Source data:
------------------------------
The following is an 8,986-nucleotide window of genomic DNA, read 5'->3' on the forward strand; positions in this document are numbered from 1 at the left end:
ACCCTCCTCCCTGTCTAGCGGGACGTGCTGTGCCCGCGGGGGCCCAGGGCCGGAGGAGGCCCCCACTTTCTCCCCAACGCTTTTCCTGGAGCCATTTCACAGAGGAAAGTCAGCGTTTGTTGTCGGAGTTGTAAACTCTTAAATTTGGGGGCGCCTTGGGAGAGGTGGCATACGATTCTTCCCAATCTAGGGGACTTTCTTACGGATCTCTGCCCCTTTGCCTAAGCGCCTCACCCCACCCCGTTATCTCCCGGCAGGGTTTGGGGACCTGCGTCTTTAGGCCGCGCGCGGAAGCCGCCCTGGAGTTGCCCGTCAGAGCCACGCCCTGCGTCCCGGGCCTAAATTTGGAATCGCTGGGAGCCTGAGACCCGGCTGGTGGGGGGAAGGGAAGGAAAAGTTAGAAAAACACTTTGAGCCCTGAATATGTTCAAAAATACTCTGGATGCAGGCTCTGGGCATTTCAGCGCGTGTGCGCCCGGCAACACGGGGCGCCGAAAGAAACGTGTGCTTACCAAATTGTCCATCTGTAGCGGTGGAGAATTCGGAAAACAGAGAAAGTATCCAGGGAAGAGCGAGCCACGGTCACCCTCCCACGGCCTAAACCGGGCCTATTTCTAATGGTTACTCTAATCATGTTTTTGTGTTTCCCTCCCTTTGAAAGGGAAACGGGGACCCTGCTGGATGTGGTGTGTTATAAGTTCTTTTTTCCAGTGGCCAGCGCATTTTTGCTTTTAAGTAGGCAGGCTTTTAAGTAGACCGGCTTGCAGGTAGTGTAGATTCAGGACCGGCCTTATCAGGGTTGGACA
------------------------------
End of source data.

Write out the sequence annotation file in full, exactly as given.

The following is an 8,986-nucleotide window of genomic DNA, read 5'->3' on the forward strand; positions in this document are numbered from 1 at the left end:
ACCCTCCTCCCTGTCTAGCGGGACGTGCTGTGCCCGCGGGGGCCCAGGGCCGGAGGAGGCCCCCACTTTCTCCCCAACGCTTTTCCTGGAGCCATTTCACAGAGGAAAGTCAGCGTTTGTTGTCGGAGTTGTAAACTCTTAAATTTGGGGGCGCCTTGGGAGAGGTGGCATACGATTCTTCCCAATCTAGGGGACTTTCTTACGGATCTCTGCCCCTTTGCCTAAGCGCCTCACCCCACCCCGTTATCTCCCGGCAGGGTTTGGGGACCTGCGTCTTTAGGCCGCGCGCGGAAGCCGCCCTGGAGTTGCCCGTCAGAGCCACGCCCTGCGTCCCGGGCCTAAATTTGGAATCGCTGGGAGCCTGAGACCCGGCTGGTGGGGGGAAGGGAAGGAAAAGTTAGAAAAACACTTTGAGCCCTGAATATGTTCAAAAATACTCTGGATGCAGGCTCTGGGCATTTCAGCGCGTGTGCGCCCGGCAACACGGGGCGCCGAAAGAAACGTGTGCTTACCAAATTGTCCATCTGTAGCGGTGGAGAATTCGGAAAACAGAGAAAGTATCCAGGGAAGAGCGAGCCACGGTCACCCTCCCACGGCCTAAACCGGGCCTATTTCTAATGGTTACTCTAATCATGTTTTTGTGTTTCCCTCCCTTTGAAAGGGAAACGGGGACCCTGCTGGATGTGGTGTGTTATAAGTTCTTTTTTCCAGTGGCCAGCGCATTTTTGCTTTTAAGTAGGCAGGCTTTTAAGTAGACCGGCTTGCAGGTAGTGTAGATTCAGGACCGGCCTTATCAGGGTTGGACA